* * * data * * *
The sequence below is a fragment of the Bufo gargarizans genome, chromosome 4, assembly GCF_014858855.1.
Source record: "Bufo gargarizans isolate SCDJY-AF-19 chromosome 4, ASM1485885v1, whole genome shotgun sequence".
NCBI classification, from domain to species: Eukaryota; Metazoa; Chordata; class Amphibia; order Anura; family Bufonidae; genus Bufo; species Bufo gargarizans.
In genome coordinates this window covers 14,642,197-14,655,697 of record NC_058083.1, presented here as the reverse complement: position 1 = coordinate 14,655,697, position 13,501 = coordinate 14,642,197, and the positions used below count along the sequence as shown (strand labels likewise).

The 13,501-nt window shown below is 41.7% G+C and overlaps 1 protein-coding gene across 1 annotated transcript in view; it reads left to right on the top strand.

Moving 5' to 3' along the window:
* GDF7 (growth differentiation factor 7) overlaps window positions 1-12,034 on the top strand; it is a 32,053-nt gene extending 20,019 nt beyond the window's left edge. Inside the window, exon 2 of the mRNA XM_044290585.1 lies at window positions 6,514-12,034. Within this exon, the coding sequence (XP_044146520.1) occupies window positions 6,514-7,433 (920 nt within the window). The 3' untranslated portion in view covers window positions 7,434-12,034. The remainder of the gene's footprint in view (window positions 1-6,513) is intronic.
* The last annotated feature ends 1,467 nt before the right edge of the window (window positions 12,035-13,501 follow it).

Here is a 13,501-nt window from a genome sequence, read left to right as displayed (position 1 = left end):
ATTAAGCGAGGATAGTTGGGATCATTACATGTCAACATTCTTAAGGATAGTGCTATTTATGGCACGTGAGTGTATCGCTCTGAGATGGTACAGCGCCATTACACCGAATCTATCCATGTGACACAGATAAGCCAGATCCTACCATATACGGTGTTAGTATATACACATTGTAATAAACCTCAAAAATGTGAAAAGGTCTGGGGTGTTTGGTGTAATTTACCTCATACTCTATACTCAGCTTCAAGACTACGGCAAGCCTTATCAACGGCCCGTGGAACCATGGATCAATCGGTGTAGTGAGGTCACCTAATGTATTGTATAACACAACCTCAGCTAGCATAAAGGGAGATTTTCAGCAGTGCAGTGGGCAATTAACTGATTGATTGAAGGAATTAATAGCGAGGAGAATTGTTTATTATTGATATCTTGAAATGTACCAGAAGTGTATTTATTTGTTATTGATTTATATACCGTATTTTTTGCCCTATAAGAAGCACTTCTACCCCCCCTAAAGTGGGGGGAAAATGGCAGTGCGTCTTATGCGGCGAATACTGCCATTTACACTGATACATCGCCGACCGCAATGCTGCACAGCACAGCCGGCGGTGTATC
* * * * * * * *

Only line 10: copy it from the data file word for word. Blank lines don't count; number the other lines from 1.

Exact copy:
ATTAAGCGAGGATAGTTGGGATCATTACATGTCAACATTCTTAAGGATAGTGCTATTTATGGCACGTGAGTGTATCGCTCTGAGATGGTACAGCGCCATTACACCGAATCTATCCATGTGACACAGATAAGCCAGATCCTACCATATACGGTGTTAGTATATACACATTGTAATAAACCTCAAAAATGTGAAAAGGTCTGGGGTGTTTGGTGTAATTTACCTCATACTCTATACTCAGCTTCAAGACTACGGCAAGCCTTATCAACGGCCCGTGGAACCATGGATCAATCGGTGTAGTGAGGTCACCTAATGTATTGTATAACACAACCTCAGCTAGCATAAAGGGAGATTTTCAGCAGTGCAGTGGGCAATTAACTGATTGATTGAAGGAATTAATAGCGAGGAGAATTGTTTATTATTGATATCTTGAAATGTACCAGAAGTGTATTTATTTGTTATTGATTTATATACCGTATTTTTTGCCCTATAAGAAGCACTTCTACCCCCCCTAAAGTGGGGGGAAAATGGCAGTGCGTCTTATGCGGCGAATACTGCCATTTACACTGATACATCGCCGACCGCAATGCTGCACAGCACAGCCGGCGGTGTATC